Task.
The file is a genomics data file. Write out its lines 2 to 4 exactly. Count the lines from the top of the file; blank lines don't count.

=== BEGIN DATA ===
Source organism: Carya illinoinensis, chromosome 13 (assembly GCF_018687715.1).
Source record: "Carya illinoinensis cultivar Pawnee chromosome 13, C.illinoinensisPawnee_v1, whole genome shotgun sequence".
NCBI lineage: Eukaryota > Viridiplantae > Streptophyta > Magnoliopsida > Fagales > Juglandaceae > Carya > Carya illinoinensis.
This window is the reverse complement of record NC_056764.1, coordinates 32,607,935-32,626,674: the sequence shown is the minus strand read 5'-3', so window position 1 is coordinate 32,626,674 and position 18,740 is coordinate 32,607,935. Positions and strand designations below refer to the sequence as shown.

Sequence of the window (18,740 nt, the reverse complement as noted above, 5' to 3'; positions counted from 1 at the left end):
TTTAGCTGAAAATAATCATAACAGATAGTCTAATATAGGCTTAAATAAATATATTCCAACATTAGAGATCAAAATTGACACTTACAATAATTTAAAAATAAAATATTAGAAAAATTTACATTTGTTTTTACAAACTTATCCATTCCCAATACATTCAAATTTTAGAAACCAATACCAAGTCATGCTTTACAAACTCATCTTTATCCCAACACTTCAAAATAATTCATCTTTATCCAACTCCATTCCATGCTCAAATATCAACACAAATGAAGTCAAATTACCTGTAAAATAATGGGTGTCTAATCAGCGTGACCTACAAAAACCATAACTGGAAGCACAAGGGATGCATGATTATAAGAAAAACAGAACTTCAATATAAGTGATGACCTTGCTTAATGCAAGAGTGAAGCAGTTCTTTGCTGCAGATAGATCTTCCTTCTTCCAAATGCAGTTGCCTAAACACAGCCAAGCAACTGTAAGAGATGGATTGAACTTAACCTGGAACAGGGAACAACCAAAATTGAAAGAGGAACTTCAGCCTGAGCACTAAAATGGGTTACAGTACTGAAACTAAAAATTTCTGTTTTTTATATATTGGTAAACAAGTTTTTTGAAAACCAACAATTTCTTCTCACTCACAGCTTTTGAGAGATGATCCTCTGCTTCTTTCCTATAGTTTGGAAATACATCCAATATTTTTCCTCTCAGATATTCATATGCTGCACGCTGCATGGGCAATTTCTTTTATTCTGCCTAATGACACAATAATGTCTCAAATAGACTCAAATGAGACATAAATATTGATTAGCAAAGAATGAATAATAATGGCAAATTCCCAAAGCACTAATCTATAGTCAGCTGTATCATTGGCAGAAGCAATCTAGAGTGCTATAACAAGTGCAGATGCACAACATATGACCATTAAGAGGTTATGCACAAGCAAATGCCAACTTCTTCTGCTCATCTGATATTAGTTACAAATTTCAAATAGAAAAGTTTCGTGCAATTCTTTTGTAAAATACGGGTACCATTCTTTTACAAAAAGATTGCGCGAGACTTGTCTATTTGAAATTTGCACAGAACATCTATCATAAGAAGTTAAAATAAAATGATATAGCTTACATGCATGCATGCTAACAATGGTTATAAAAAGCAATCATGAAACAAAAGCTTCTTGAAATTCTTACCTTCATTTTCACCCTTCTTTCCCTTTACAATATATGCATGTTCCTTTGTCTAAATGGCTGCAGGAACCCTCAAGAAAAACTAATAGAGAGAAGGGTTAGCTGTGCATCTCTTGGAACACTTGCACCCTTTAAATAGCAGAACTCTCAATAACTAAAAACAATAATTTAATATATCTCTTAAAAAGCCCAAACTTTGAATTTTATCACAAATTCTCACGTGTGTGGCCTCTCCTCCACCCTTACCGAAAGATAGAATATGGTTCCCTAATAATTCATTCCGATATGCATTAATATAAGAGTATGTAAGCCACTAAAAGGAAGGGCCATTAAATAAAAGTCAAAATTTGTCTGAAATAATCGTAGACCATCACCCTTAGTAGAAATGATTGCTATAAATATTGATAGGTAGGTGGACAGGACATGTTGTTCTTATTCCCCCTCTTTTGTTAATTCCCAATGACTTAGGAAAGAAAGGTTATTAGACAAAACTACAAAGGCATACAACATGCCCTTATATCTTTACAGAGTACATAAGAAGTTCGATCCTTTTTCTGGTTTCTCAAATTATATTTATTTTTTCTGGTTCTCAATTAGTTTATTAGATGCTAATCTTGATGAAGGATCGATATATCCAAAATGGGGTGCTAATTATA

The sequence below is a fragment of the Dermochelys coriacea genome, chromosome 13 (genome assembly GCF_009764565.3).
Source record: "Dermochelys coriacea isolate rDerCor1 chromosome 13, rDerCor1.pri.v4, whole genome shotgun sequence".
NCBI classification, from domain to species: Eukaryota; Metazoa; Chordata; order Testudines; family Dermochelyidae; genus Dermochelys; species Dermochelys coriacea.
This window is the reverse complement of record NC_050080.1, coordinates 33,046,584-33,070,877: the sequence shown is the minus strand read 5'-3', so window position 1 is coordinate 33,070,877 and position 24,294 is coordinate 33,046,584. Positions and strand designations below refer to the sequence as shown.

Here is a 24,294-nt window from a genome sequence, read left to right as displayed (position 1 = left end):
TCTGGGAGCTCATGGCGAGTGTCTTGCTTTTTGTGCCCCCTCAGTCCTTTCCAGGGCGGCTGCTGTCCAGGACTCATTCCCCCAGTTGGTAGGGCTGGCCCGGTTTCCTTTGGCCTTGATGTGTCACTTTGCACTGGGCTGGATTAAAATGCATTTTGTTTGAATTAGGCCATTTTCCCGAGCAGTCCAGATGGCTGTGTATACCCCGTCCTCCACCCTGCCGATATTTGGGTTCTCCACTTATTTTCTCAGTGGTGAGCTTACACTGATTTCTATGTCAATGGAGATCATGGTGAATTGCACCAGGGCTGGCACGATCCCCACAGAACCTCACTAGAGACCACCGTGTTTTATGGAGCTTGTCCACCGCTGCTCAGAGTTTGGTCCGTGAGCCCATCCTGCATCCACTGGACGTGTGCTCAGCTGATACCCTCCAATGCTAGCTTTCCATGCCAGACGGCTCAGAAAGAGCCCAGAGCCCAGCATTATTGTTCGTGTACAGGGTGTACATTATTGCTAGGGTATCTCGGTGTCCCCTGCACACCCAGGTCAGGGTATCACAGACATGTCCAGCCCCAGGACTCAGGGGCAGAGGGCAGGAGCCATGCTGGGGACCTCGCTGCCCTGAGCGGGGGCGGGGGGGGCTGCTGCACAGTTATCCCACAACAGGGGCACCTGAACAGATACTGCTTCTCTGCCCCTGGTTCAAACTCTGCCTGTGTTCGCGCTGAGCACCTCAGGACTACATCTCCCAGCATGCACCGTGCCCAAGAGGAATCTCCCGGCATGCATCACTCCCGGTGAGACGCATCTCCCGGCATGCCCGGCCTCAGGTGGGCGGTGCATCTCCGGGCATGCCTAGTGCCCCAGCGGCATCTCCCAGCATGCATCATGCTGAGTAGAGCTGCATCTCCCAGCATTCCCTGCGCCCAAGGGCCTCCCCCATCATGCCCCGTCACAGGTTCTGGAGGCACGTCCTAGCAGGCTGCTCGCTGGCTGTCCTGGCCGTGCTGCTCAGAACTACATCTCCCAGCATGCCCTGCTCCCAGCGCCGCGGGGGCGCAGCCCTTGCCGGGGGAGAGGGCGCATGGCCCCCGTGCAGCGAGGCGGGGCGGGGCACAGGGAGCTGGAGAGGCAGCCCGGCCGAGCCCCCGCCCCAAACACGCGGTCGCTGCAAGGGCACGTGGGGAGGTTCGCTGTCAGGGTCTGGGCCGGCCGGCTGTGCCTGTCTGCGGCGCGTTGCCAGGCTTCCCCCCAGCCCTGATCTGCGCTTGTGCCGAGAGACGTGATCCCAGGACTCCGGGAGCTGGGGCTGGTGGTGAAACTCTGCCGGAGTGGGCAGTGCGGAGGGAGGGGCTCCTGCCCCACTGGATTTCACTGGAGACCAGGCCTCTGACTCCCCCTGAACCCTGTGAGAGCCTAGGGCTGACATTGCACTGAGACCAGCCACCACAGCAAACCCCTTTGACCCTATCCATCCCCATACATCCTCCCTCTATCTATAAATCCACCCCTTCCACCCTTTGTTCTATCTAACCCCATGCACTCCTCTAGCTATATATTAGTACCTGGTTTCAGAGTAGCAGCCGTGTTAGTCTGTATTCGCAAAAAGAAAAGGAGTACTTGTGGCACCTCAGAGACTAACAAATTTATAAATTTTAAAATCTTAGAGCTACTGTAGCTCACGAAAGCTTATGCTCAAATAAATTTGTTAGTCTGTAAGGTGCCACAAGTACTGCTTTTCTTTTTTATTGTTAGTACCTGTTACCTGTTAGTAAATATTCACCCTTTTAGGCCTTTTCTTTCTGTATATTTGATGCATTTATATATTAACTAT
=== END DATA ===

Source record: "Carya illinoinensis cultivar Pawnee chromosome 13, C.illinoinensisPawnee_v1, whole genome shotgun sequence".
NCBI lineage: Eukaryota > Viridiplantae > Streptophyta > Magnoliopsida > Fagales > Juglandaceae > Carya > Carya illinoinensis.
This window is the reverse complement of record NC_056764.1, coordinates 32,607,935-32,626,674: the sequence shown is the minus strand read 5'-3', so window position 1 is coordinate 32,626,674 and position 18,740 is coordinate 32,607,935. Positions and strand designations below refer to the sequence as shown.